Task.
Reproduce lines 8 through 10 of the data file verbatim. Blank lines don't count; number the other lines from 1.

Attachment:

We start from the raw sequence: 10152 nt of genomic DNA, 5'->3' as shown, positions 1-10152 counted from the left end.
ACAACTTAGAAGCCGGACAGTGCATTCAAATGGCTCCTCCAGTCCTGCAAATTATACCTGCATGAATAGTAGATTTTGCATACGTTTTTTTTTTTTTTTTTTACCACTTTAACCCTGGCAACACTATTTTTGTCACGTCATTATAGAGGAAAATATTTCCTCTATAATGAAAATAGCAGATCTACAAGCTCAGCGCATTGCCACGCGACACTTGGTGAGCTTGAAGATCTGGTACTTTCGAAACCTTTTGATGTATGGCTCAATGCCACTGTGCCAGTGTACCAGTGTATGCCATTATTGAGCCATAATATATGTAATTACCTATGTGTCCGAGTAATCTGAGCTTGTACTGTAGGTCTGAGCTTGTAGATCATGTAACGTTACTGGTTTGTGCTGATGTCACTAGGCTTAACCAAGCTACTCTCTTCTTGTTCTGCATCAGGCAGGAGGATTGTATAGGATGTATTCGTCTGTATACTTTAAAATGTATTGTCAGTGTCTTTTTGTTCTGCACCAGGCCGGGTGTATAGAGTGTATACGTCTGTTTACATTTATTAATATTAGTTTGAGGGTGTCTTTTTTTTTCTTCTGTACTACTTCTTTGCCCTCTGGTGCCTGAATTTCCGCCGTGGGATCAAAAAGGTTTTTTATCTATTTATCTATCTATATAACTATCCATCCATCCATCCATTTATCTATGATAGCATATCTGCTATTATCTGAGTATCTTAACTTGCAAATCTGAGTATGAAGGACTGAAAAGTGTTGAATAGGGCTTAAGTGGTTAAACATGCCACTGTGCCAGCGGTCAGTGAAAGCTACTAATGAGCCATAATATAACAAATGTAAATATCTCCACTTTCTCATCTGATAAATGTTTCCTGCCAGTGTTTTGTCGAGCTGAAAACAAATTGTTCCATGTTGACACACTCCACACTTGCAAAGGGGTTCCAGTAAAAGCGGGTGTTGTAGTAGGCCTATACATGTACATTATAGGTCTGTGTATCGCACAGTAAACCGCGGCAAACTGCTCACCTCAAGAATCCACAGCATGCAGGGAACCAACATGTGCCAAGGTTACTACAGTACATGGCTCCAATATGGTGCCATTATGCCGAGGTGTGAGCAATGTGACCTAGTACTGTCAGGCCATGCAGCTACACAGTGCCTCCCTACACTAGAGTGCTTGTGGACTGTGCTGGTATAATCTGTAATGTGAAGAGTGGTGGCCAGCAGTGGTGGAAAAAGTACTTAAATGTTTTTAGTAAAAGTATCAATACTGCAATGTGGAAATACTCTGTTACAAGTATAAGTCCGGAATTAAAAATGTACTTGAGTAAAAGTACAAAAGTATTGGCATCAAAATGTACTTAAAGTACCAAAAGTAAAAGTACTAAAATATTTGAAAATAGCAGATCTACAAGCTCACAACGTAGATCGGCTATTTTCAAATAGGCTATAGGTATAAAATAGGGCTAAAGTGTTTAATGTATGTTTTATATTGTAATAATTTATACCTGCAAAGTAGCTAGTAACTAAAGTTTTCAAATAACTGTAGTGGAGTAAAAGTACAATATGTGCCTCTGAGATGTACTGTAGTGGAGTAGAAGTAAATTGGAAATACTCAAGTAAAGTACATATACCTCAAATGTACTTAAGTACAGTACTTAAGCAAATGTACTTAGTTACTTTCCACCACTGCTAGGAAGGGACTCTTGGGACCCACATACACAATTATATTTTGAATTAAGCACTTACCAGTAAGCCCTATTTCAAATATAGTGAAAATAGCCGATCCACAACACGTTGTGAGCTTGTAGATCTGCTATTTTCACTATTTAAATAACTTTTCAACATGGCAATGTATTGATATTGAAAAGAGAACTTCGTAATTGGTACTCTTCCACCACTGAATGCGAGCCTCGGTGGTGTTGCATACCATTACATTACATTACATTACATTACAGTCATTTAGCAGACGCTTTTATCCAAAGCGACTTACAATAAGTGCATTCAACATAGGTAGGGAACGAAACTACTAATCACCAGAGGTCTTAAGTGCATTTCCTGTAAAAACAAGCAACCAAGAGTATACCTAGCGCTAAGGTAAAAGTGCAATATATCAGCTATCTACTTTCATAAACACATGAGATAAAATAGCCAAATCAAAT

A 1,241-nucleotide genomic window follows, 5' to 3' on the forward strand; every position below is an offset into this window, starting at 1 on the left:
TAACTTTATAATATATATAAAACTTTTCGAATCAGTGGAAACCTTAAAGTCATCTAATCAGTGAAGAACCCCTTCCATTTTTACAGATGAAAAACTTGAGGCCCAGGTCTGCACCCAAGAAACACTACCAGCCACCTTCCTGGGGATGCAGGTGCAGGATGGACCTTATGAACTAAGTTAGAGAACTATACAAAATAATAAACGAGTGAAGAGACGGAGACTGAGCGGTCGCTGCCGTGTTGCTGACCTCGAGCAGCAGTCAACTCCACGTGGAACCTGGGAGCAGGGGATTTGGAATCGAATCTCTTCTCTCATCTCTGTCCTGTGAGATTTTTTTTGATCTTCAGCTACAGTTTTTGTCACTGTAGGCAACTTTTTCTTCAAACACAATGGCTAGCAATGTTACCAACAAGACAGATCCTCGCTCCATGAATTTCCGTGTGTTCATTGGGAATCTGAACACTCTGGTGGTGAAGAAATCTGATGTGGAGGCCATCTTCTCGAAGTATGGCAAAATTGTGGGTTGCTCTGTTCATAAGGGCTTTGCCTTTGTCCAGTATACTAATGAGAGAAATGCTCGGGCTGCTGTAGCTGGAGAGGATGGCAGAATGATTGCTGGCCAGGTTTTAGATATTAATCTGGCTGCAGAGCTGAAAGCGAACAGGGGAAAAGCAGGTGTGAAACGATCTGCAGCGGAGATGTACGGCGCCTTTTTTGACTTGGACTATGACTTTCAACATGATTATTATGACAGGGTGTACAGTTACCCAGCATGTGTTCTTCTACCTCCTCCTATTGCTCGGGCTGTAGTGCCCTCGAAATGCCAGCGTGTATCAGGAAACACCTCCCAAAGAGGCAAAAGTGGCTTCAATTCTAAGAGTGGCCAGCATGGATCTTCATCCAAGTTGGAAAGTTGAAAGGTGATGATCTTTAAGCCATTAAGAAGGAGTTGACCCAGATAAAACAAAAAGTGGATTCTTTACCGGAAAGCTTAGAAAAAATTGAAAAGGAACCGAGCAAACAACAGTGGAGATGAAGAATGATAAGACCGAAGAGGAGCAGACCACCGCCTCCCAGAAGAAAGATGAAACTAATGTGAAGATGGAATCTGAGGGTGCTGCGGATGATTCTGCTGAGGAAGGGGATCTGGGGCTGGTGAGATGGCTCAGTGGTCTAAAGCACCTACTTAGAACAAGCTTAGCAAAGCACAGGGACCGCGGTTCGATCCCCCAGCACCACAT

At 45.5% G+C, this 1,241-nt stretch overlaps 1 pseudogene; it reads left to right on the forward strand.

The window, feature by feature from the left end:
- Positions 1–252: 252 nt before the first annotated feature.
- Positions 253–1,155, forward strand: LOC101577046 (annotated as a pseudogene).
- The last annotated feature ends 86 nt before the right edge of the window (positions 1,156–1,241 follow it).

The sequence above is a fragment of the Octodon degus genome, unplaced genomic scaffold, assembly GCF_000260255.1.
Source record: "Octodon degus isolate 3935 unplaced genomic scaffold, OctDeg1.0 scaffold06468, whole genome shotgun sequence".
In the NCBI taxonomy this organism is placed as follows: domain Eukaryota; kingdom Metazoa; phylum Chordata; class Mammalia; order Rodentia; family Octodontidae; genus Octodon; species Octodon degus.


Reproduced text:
- Positions 253–1,155, forward strand: LOC101577046 (annotated as a pseudogene).
- The last annotated feature ends 86 nt before the right edge of the window (positions 1,156–1,241 follow it).

The sequence above is a fragment of the Octodon degus genome, unplaced genomic scaffold, assembly GCF_000260255.1.